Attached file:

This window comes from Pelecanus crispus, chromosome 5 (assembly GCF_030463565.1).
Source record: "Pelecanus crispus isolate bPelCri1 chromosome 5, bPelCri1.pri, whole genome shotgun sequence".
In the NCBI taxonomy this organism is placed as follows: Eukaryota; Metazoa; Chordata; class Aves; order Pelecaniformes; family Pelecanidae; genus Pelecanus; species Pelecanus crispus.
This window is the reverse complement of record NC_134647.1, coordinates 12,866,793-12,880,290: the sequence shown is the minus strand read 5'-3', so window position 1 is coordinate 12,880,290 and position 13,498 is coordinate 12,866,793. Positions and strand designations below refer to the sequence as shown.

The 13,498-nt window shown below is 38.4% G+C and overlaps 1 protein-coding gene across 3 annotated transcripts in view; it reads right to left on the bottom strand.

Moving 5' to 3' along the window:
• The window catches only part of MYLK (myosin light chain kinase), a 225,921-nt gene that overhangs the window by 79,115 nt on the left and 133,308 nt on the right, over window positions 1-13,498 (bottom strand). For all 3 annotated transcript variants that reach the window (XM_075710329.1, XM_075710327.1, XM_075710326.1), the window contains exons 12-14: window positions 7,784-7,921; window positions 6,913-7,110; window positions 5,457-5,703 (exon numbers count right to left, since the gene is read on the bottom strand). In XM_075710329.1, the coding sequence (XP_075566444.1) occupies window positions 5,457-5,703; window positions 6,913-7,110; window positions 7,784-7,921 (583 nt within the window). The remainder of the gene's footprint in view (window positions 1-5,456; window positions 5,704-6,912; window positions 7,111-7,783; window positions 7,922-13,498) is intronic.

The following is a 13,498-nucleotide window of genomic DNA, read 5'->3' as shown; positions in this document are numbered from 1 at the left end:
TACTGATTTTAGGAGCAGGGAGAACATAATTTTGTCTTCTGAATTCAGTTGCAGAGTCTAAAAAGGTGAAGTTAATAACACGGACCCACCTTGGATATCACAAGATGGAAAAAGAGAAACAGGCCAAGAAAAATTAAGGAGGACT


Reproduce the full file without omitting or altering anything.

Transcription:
This window comes from Pelecanus crispus, chromosome 5 (assembly GCF_030463565.1).
Source record: "Pelecanus crispus isolate bPelCri1 chromosome 5, bPelCri1.pri, whole genome shotgun sequence".
In the NCBI taxonomy this organism is placed as follows: Eukaryota; Metazoa; Chordata; class Aves; order Pelecaniformes; family Pelecanidae; genus Pelecanus; species Pelecanus crispus.
This window is the reverse complement of record NC_134647.1, coordinates 12,866,793-12,880,290: the sequence shown is the minus strand read 5'-3', so window position 1 is coordinate 12,880,290 and position 13,498 is coordinate 12,866,793. Positions and strand designations below refer to the sequence as shown.

The 13,498-nt window shown below is 38.4% G+C and overlaps 1 protein-coding gene across 3 annotated transcripts in view; it reads right to left on the bottom strand.

Moving 5' to 3' along the window:
• The window catches only part of MYLK (myosin light chain kinase), a 225,921-nt gene that overhangs the window by 79,115 nt on the left and 133,308 nt on the right, over window positions 1-13,498 (bottom strand). For all 3 annotated transcript variants that reach the window (XM_075710329.1, XM_075710327.1, XM_075710326.1), the window contains exons 12-14: window positions 7,784-7,921; window positions 6,913-7,110; window positions 5,457-5,703 (exon numbers count right to left, since the gene is read on the bottom strand). In XM_075710329.1, the coding sequence (XP_075566444.1) occupies window positions 5,457-5,703; window positions 6,913-7,110; window positions 7,784-7,921 (583 nt within the window). The remainder of the gene's footprint in view (window positions 1-5,456; window positions 5,704-6,912; window positions 7,111-7,783; window positions 7,922-13,498) is intronic.

The following is a 13,498-nucleotide window of genomic DNA, read 5'->3' as shown; positions in this document are numbered from 1 at the left end:
TACTGATTTTAGGAGCAGGGAGAACATAATTTTGTCTTCTGAATTCAGTTGCAGAGTCTAAAAAGGTGAAGTTAATAACACGGACCCACCTTGGATATCACAAGATGGAAAAAGAGAAACAGGCCAAGAAAAATTAAGGAGGACT